Careers for Women in Uniform
Heiman and Myers
Everyone knows I have a particular issue with career books. This one is particularly interesting as it is all about recruiting women into the the armed forces. Considering the year this was published, I wonder how many women they actually were able to recruit, given anti-war sentiment at the time. I have to laugh at the author’s attempt to make the military appealing to women by constantly talking about how great the uniforms look. Every other page seemed to say “come join the army and wear a cute uniform.” Even in 1971, this is a pretty ridiculous strategy for attracting women.
Evidently, this book is all about selling the military to women using clothes, parties, and fun. I keep thinking they are leaving out a few things.
Submitter: Our public library found yet another interesting book while weeding the non-fiction section. [It] seems much older given its content. According to its circulation history, it’s rarely left the shelves. Given the dated contents and horrid cover, our patrons show good judgement!
Holly: Oooh, this ought to rile some people up! Take a look at this review in the New York Times, written by Richard Halloran. There are lots of reviews on Amazon too, of course. In 1989 this book might have been a reasonable choice for a public library in the interest of a collection with balanced viewpoints, and also because it was a hot topic back then. There is definitely still a place for this in some research libraries, but I think most neighborhood public libraries with popular materials collections can let it go.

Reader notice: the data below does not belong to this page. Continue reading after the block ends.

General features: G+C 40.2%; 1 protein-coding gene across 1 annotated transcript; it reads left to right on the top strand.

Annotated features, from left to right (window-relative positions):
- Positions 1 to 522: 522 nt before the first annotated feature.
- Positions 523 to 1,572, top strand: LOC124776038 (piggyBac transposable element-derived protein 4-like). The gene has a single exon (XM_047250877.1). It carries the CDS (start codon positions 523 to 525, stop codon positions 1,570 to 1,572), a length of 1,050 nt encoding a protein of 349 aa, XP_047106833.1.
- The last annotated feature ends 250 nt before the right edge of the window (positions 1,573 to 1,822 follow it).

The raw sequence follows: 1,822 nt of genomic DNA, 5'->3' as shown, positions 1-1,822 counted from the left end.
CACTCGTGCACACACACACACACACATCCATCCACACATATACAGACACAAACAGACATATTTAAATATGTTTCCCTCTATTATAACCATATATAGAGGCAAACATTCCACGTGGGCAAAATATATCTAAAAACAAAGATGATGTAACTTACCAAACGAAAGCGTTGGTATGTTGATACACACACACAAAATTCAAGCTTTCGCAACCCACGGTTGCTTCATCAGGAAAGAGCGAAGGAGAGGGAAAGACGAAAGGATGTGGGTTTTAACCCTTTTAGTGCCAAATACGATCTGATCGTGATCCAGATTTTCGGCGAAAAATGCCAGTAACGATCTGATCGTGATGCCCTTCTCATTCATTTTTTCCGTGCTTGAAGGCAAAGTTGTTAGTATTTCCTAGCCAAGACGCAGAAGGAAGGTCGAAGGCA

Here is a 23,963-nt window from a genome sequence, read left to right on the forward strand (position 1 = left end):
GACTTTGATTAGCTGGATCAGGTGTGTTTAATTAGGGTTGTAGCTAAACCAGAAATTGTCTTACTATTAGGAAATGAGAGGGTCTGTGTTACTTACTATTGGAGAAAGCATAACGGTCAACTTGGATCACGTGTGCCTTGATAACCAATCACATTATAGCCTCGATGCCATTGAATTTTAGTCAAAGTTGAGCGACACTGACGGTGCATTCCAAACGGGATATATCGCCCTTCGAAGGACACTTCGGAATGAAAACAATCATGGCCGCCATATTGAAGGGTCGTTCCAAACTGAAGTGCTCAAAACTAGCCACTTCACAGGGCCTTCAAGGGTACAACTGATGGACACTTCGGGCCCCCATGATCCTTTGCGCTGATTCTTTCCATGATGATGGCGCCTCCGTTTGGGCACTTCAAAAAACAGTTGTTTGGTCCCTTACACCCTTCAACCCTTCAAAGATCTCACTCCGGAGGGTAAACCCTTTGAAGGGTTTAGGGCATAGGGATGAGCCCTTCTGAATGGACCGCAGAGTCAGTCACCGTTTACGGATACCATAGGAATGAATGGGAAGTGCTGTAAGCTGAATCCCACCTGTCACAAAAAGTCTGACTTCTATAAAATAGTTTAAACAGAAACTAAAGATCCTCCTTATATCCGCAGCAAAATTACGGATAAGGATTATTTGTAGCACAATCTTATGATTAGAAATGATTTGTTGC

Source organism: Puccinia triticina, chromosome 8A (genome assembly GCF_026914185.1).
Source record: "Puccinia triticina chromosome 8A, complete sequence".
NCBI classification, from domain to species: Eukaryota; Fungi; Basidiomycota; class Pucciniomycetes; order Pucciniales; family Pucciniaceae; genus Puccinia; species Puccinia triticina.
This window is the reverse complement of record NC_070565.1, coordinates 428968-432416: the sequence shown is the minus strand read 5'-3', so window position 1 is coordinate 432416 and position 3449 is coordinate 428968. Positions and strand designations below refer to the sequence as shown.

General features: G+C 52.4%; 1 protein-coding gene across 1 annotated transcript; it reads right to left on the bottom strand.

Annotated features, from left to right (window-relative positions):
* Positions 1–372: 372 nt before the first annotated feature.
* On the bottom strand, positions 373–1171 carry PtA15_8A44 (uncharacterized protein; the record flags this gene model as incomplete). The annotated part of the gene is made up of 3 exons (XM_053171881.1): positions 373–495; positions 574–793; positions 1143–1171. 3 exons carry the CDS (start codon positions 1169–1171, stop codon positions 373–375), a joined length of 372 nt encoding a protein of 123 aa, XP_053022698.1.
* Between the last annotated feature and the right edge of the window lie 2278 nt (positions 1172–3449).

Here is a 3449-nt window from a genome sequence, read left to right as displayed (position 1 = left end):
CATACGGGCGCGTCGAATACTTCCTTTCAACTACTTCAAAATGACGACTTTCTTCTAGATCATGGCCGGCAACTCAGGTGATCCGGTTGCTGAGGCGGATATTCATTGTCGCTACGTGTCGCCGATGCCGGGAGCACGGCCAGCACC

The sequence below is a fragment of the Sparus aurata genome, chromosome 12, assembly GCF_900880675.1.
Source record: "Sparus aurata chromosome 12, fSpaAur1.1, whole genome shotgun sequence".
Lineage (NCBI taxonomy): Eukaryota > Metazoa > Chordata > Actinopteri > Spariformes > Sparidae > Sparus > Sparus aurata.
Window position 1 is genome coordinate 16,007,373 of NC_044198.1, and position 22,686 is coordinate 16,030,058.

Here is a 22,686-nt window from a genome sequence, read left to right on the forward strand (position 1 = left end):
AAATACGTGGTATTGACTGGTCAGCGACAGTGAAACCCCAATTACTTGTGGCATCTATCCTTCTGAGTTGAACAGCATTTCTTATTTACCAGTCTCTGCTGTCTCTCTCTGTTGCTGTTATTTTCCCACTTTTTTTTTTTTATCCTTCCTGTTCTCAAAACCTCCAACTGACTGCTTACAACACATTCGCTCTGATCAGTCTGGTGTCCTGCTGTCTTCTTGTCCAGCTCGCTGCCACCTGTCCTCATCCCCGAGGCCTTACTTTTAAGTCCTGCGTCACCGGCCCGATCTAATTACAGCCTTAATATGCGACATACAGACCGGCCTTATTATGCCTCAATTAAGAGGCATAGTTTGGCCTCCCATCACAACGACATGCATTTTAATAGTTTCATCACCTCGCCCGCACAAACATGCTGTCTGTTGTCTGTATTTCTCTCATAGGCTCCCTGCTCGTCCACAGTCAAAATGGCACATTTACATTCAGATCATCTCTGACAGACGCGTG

Submitter: I have been going through my large local public library and finding lots of gems in their career sections.
Holly: Now, I don’t know Submitter, but it sounds as if maybe they do not work at the library from whence this came. A patron, maybe? How embarrassing! Folks, when your patrons start submitting to ALB, you have a problem.
Let’s start with the fact that 1977 is too old for just about any career book. The navy is a high-tech career that depends on currency! You wouldn’t want to decide to go into the navy, only to find out it is not at all like this book suggests! You wouldn’t even want to write a paper about the thrills of a navy career and receive a big, fat F because your facts are all wrong.
Next, the second page included below says that women are not allowed on ships that may be involved in combat. If you’d like to read up on the Combat Exclusion Policy, you’ll see that it was just last year that it was completely lifted, but even in 1994 exemptions and updates were being made – and that was 17 years after this book was published. It was old before it was even old. Now it’s really old.
This topic is a great addition to a career collection, though, so do update it.